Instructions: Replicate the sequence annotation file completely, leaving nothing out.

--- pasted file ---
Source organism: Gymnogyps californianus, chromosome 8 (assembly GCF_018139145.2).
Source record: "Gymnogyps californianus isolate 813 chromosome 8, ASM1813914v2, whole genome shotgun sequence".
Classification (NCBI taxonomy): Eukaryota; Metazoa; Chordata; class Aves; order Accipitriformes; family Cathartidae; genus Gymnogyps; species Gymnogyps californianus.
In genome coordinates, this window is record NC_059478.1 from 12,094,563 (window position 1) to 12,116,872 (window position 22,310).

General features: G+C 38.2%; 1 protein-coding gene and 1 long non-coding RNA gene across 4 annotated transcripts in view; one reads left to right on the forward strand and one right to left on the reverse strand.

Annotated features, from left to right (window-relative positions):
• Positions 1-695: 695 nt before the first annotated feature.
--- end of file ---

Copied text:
Source organism: Gymnogyps californianus, chromosome 8 (assembly GCF_018139145.2).
Source record: "Gymnogyps californianus isolate 813 chromosome 8, ASM1813914v2, whole genome shotgun sequence".
Classification (NCBI taxonomy): Eukaryota; Metazoa; Chordata; class Aves; order Accipitriformes; family Cathartidae; genus Gymnogyps; species Gymnogyps californianus.
In genome coordinates, this window is record NC_059478.1 from 12,094,563 (window position 1) to 12,116,872 (window position 22,310).

General features: G+C 38.2%; 1 protein-coding gene and 1 long non-coding RNA gene across 4 annotated transcripts in view; one reads left to right on the forward strand and one right to left on the reverse strand.

Annotated features, from left to right (window-relative positions):
• Positions 1-695: 695 nt before the first annotated feature.